Brian Anderson: Say a bit more, I realize the book is dense and filled with all sorts of policy ideas. But, but two or three that you think would be the most effective at addressing this crisis.

Oren Cass: Sure. One, one place I think we should look actually as organized labor. You know, conservatives have come to be very opposed to organized labor because the form we have in this country, born in the Great Depression, now what we call big labor, is frankly a very destructive force. But the concept of organized labor, of workers being able to organize, to act collectively, to bargain with employers, to come to a mutual each other's mutual aid, that's a tremendous thing. That has real economic value. It can help position workers and prepare them for successful careers, it can help engage constructively with employers, and it has social value. It can be a critical institution of civil society. And so I think that's something that rather than throwing away, we need to really focus in on and say, "We need everyone to agree that the system we have doesn't work." That should be something left and right can agree to at this point. But let's also agree that we want a system that works and we're willing to move reforms in a direction like what you see in Europe in a lot of cases, with what's called works councils, where the emphasis isn't on an adversarial relationship and fights about seniority and work rules and strikes. It's about actually the workers and the employers collaborating to be more productive. So I think that's one place we should look.

Brian Anderson: You mentioned education earlier.

Oren Cass: Yeah, education is a big one.

Brian Anderson: You're very critical in the book about our current trade relations with China especially. Say a bit about that because some serious reforms there may be in motion as we speak.

Oren Cass: Yeah, I think trade is an important dimension of this and it's something that this consumer welfare versus worker focus really throws into relief. You know, if economists are right that if all you care about is consumer welfare, more trade is always better. In fact, trade deficits are great. If China wants to send us hundreds of billions of dollars in stuff and we don't have to send them anything back, we can just send them an IOU, like a treasury bill or something, that's great for consumers. If you take the worker lens though and ask what's happening to our labor market and to the opportunities for productive contributions, especially from less skilled workers, that kind of imbalance becomes a real problem. And so I think it's important to recognize the problem isn't trade. You could have balanced trade that's fantastic for workers as well. The problem is the imbalances that we have in a situation where one country is focused on promoting work and creating opportunities for workers in China and one country is just trying to buy a lot of cheap stuff in the US. And so the reforms that I talk about aspire to more trade. That's what we should want, but we should insist that it's balanced. We should be ready to confront countries that are manipulating the market to their own advantage as China does and we should be prepared to invest on our own behalf. Just as we invest in national institutes of health, because scientific breakthroughs in healthcare are valuable to everybody, so we should be investing in technologies in the manufacturing sector because having a robust industrial economy ultimately redounds to everybody's benefit.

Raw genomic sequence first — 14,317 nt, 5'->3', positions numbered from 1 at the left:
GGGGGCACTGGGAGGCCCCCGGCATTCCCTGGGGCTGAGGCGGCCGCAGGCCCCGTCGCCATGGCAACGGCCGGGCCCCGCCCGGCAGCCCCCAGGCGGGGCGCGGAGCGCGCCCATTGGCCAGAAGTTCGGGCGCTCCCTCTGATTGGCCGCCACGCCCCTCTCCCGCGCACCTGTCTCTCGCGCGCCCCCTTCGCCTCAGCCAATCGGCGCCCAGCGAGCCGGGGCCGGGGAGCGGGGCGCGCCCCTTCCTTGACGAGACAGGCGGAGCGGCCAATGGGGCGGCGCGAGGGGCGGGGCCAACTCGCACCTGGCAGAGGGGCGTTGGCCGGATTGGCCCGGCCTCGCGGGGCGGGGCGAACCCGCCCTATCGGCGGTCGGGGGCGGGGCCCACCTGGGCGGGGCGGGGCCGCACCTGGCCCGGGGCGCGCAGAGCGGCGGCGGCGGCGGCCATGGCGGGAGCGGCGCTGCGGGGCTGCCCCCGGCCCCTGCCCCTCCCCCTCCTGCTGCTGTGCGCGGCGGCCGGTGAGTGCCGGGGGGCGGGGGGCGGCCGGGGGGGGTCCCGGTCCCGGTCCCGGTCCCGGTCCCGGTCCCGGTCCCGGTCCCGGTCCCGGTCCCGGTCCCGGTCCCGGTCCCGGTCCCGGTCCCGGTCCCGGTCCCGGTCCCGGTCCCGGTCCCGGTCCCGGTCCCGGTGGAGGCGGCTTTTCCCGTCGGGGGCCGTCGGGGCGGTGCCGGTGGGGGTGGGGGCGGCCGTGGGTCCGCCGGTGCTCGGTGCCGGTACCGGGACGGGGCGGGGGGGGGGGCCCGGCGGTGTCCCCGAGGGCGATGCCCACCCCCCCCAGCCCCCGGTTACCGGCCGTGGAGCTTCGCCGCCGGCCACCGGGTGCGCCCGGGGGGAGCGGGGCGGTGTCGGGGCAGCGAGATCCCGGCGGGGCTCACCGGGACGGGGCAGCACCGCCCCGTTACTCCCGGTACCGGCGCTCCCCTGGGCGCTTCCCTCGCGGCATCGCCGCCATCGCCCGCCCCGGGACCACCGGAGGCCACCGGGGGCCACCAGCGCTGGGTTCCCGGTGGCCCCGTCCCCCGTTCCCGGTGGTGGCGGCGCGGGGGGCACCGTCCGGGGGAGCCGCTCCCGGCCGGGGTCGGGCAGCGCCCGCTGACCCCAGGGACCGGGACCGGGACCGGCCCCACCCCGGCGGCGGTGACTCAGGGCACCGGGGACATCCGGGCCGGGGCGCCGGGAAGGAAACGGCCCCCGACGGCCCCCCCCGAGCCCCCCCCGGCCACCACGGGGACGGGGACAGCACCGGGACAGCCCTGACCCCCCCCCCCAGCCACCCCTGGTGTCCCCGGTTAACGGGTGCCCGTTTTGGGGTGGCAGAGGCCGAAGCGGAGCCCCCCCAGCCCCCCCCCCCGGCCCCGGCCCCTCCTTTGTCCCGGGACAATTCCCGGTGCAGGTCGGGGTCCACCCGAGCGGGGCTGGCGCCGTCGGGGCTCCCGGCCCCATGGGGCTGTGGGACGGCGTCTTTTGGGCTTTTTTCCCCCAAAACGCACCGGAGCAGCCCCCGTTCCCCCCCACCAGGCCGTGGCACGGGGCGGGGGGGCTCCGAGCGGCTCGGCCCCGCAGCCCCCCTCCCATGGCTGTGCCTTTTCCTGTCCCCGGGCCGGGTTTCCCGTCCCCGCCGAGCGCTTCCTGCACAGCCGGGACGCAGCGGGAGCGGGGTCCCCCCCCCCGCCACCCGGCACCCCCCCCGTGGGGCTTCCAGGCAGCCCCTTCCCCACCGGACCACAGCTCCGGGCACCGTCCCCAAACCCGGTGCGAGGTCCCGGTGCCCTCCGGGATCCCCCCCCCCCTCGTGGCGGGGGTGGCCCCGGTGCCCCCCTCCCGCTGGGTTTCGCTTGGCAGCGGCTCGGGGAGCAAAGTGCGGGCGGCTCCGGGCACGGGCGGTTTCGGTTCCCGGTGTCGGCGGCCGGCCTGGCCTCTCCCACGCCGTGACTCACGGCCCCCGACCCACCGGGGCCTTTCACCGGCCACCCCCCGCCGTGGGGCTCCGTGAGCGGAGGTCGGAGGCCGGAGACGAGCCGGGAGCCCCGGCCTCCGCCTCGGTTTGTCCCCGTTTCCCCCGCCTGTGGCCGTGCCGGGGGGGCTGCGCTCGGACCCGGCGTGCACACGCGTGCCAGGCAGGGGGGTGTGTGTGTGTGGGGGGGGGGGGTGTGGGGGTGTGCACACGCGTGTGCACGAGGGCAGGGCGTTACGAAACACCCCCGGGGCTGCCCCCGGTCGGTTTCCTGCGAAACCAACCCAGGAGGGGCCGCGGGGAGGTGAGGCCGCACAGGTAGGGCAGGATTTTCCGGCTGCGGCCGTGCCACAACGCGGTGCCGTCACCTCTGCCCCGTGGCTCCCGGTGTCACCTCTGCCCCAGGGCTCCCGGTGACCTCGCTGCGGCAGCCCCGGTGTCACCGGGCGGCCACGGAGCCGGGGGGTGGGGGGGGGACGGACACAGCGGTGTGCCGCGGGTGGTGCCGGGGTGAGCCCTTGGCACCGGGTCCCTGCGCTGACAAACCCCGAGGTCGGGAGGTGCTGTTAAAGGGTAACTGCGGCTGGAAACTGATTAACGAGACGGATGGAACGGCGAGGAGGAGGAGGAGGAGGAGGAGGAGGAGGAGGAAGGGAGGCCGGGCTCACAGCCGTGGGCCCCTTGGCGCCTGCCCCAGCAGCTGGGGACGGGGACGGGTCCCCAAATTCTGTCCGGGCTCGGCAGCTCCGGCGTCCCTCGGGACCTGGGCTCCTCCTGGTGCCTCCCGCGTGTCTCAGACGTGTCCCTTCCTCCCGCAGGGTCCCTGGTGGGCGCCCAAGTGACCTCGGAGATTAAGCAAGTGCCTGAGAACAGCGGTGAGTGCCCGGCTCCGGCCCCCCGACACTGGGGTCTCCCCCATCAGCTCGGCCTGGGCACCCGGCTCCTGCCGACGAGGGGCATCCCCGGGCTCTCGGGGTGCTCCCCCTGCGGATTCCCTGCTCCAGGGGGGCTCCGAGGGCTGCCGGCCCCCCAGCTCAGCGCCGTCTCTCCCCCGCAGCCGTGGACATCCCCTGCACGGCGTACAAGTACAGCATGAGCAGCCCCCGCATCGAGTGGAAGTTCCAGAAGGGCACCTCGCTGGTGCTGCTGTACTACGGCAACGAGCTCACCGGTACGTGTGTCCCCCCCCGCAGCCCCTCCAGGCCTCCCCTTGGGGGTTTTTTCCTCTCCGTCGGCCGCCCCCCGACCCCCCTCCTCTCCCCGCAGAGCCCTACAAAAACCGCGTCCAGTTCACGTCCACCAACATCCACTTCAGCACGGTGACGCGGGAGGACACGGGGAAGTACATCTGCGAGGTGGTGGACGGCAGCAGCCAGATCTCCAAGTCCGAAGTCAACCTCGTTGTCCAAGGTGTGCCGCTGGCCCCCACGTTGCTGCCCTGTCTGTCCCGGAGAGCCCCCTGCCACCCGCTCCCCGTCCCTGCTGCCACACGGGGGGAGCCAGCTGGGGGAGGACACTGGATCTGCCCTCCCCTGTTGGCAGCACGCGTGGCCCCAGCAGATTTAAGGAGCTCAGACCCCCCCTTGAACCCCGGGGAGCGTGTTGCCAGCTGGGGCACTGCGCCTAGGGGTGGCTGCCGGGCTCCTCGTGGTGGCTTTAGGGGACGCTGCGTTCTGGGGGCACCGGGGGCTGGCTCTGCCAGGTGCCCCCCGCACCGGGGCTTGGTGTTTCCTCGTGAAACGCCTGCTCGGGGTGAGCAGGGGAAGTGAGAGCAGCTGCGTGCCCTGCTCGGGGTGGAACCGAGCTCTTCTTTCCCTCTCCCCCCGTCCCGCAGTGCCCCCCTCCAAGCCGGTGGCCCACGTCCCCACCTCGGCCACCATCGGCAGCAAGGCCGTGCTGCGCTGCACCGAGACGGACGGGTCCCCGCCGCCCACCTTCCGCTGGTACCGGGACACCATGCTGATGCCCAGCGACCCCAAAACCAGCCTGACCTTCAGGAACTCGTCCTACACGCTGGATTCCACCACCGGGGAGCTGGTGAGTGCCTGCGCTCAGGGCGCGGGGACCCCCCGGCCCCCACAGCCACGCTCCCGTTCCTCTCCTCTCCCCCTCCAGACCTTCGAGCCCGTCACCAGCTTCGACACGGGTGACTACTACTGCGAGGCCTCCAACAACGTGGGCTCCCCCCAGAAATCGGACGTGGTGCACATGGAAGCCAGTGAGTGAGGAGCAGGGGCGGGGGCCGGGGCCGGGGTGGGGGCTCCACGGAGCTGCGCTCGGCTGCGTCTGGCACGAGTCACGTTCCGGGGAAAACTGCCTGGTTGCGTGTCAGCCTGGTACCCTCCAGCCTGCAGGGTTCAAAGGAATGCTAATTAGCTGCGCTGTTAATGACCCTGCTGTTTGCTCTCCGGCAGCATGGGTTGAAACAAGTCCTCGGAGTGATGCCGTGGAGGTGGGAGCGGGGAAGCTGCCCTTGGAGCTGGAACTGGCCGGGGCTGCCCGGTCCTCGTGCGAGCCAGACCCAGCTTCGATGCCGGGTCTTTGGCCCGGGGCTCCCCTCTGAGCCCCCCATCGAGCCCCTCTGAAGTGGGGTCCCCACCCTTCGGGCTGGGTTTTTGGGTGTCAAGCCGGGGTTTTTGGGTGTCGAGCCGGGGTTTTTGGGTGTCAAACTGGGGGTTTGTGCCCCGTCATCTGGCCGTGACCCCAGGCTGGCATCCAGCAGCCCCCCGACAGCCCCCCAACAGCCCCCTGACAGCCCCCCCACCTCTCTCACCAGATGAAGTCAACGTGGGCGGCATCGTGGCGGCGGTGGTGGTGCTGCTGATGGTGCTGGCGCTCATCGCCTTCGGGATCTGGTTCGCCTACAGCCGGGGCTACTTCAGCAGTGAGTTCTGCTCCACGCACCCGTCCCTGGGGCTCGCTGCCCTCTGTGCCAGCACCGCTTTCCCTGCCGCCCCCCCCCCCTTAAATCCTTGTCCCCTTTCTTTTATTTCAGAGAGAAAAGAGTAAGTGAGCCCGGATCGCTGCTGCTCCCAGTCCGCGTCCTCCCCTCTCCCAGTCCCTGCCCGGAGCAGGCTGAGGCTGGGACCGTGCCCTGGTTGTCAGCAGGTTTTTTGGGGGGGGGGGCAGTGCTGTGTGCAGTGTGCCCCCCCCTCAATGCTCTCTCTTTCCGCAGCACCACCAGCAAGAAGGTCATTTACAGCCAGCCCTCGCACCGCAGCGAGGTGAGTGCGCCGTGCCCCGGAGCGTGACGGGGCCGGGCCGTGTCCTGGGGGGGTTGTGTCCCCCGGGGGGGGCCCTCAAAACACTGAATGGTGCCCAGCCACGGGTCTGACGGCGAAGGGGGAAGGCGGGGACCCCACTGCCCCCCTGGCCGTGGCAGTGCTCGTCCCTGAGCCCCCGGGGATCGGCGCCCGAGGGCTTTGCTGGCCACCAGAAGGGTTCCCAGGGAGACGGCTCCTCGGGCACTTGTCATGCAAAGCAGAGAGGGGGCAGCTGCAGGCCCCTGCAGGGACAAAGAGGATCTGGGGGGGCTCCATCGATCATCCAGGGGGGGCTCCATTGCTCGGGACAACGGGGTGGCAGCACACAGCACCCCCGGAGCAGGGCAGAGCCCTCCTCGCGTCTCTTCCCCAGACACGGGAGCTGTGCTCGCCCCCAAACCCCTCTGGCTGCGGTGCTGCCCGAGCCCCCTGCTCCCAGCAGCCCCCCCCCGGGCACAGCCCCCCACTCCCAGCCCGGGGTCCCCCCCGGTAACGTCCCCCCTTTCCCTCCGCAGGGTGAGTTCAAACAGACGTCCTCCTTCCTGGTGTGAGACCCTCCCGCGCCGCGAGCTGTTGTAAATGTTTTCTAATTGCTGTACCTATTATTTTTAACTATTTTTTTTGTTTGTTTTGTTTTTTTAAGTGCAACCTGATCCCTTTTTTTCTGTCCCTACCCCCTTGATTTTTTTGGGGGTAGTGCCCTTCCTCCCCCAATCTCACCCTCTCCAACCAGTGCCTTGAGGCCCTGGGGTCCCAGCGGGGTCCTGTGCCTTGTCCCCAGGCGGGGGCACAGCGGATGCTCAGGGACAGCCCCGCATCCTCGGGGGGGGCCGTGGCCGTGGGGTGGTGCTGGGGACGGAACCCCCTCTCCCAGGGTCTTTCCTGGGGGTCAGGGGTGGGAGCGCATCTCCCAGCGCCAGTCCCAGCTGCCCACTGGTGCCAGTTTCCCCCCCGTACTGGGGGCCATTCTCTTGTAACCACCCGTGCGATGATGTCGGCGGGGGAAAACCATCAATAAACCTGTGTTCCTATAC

Brian Anderson: One other idea that comes up in contrast with universal basic income is the notion of a wage subsidy. Maybe you could say a little bit more about that because this is provocative but interesting and I think a useful idea.